In the early 1990s, I visited a violence-traumatized village in the highlands of Guatemala. (viii) This village had been the site of an earlier mass massacre of local corn farmers as they hoed their fields. Shortly before our visit, there had been another armed assault on the town's indigenous citizens. During our visit the students and I talked with the village's elders. We visited the local Catholic Church compound where a murdered priest's body was entombed. (ix) We visited his living quarters which had been made into a site or shrine of remembrance and mourning. We talked with the widows of these murdered men. We saw the beginnings of their collective self-help activities to circumvent these widows' social isolation and poverty. (x) Our presence as North Americans was welcomed as a potential deterrence to violence and massacres. Never before had I so realized the protective power of a North American (i.e., USA) passport. Our collective week-long presence in this village signified the outer world's awareness of these massacres. The widows were no longer alone. Their story was no longer hidden.

Late one afternoon, we walked across a just-liberated piece of police-military land in which local men had been imprisoned underground in small cages. The town's elders and the extended Maya community had protested the ongoing violence and had persuaded the military that it was politically expedient for them to leave their village. The army was withdrawn by the national governing party. The excesses of their repressive killing and politically-motivated violence were, by this removal, implicitly acknowledged.

While the cages had been removed, the cage holes were still in place so we walked carefully —picking our collective way across remnants of a human hell. I felt as if the land itself bore witness to the murderous torture and savage atrocities that had occurred there. I felt as if I was walking on sacred, human blood-consecrated land. The students and I fell silent — allowing this land to permeate our consciousness.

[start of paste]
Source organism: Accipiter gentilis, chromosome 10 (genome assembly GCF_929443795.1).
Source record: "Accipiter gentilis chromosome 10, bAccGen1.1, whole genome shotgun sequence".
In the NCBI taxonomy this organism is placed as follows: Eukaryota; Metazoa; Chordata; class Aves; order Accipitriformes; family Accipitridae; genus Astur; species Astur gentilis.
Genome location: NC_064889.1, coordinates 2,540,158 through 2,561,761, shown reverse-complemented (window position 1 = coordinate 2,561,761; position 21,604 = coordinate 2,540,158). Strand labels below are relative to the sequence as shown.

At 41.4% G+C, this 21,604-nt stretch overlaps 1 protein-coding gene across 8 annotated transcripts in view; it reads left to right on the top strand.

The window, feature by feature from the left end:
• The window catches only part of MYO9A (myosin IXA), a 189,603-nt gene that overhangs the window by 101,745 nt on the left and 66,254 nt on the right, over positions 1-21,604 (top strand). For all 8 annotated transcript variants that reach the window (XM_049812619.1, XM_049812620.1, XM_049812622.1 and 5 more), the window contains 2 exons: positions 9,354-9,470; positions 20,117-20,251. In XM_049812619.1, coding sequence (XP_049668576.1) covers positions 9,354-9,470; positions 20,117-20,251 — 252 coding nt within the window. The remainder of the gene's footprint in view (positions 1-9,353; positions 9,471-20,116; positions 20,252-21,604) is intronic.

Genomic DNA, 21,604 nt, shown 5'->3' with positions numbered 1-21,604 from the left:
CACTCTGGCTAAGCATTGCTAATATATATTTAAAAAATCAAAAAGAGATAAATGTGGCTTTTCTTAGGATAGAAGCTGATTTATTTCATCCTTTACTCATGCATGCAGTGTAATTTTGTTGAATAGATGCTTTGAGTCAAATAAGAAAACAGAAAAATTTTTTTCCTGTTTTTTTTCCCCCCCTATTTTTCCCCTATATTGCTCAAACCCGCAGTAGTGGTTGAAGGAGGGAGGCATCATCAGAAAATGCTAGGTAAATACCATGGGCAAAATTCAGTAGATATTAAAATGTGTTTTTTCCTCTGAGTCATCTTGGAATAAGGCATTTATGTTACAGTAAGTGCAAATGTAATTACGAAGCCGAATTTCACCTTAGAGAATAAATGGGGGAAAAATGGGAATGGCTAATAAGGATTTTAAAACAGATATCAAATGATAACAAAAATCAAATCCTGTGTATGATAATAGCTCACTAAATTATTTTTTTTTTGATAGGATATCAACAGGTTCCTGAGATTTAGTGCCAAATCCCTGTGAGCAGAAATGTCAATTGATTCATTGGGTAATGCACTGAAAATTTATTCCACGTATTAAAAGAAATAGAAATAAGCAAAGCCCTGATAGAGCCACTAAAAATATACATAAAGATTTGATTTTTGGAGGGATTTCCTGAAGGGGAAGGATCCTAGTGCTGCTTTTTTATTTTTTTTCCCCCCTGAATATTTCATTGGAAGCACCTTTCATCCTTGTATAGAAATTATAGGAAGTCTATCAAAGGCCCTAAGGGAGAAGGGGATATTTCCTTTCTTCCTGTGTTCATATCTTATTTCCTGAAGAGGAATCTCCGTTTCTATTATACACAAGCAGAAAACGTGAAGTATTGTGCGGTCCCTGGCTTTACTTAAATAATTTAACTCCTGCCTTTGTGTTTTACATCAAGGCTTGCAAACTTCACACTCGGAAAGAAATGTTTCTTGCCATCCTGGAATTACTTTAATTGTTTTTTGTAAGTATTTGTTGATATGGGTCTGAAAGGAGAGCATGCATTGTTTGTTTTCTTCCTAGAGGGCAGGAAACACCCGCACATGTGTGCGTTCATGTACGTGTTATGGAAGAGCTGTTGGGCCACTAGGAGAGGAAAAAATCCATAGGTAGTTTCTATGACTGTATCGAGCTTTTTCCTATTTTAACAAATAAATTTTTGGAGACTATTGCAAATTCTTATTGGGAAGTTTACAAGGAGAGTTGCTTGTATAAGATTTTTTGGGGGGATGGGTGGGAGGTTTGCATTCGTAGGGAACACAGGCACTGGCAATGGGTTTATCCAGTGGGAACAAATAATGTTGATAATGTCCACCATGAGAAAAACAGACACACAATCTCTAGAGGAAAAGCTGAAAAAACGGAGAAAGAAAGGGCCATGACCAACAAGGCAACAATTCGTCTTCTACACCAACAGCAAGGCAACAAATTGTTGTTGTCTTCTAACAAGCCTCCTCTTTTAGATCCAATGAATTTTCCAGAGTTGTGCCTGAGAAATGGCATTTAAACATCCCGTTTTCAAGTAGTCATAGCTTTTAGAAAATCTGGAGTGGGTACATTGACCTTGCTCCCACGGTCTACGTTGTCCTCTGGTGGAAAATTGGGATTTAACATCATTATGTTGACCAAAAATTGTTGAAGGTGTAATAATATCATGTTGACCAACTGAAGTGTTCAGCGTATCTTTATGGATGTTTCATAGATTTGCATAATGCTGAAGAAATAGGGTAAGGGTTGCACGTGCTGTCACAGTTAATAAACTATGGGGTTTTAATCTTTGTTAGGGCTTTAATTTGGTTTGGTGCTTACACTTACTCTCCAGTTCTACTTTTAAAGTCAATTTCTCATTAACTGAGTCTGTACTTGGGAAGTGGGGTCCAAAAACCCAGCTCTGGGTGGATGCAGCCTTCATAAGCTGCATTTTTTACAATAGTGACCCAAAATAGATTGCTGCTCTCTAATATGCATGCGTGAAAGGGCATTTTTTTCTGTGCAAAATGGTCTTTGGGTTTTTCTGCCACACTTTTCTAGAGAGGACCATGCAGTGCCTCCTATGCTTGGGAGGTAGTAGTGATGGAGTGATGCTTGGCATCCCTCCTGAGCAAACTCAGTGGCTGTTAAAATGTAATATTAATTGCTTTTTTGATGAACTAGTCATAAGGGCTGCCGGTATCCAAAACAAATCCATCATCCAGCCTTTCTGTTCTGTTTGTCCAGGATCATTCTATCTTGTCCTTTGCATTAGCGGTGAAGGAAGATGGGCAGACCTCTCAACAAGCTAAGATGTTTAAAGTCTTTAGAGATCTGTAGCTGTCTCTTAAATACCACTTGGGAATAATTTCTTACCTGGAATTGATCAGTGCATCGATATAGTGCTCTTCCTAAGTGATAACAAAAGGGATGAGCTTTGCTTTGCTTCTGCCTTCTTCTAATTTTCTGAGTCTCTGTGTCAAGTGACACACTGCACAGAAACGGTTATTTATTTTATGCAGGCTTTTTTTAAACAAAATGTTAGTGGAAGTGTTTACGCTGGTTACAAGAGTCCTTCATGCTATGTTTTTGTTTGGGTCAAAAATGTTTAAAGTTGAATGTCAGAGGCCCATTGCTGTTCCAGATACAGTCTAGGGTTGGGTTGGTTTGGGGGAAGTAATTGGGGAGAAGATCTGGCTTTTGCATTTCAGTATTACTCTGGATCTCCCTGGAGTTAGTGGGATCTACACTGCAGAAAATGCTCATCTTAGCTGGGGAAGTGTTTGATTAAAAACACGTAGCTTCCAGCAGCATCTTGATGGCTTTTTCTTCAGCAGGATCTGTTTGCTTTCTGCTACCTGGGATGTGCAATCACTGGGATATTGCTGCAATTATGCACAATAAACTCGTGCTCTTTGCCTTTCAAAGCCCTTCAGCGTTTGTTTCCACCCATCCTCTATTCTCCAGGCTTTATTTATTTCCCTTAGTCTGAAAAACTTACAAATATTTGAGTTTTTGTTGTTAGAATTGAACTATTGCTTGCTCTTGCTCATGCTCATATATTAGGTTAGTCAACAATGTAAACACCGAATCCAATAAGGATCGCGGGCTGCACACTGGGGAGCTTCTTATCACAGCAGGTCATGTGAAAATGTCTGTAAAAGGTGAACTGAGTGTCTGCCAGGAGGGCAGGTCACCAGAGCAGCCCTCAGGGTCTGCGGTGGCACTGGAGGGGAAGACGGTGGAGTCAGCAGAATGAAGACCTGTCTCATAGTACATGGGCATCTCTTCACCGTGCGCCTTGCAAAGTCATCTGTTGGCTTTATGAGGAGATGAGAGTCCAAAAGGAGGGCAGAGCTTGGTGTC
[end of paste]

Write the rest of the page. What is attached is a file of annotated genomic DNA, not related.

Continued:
Many years later, after the town had turned this field into a permanent memorial, I again walked across this field with another group of North American students. It was now a people-consecrated field of lamentation and memory. Its ghosts were now mostly absent — appearing only in the narration of our guide.

Mid-morning during this second visit, our guide-teacher led us to the shores of a beautiful — but polluted — lake. Women were washing clothes and hanging them on bushes to dry. Some women were also collecting cooking and drinking water to carry home in big pottery or metal containers on the top of their heads. Our guide informed us that this lake's water was polluted. I worried for these women and their children. I hoped they had the resources to boil this water ,but I suspected they did not. During our stay in this village we drank bottled and warm Cokes — because this internationally bottled soft drink was the only safe fluid to drink. Brushing one's teeth with Coke gives new meaning to the practice.

Here the issues are less directly and visibly ideological. No one says to a mother or father that safe water wells are unsafe to use. No one says to avoid the local medical care facility (if there is one) because it is poisoning the people.